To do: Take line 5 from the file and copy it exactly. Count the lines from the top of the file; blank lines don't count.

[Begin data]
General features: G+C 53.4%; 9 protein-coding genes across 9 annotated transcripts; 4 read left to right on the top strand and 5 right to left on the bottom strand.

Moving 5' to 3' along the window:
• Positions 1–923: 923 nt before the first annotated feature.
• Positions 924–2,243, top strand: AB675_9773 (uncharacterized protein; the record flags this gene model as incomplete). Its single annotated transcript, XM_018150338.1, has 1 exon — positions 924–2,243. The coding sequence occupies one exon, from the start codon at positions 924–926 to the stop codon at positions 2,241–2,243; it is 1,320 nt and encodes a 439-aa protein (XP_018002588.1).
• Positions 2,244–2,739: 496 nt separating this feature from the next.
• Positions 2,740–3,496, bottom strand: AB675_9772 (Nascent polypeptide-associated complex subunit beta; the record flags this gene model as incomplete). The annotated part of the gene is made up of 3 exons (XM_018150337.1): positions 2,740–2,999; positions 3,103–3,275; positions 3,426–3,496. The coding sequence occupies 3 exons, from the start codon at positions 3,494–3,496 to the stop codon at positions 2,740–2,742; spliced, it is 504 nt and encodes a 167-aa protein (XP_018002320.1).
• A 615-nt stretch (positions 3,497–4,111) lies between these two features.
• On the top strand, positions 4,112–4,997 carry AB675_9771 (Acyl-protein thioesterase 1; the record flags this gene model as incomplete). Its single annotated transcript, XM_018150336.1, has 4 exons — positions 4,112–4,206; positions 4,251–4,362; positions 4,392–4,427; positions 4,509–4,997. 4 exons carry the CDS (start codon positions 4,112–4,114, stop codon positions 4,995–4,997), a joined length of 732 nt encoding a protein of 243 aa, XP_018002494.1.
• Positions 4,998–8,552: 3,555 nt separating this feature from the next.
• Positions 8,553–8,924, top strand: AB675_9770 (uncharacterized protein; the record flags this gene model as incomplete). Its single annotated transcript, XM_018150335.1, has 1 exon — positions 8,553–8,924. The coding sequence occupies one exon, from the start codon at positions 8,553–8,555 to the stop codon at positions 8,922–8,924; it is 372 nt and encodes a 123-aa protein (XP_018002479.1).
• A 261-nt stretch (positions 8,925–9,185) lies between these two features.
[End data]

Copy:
• Positions 2,244–2,739: 496 nt separating this feature from the next.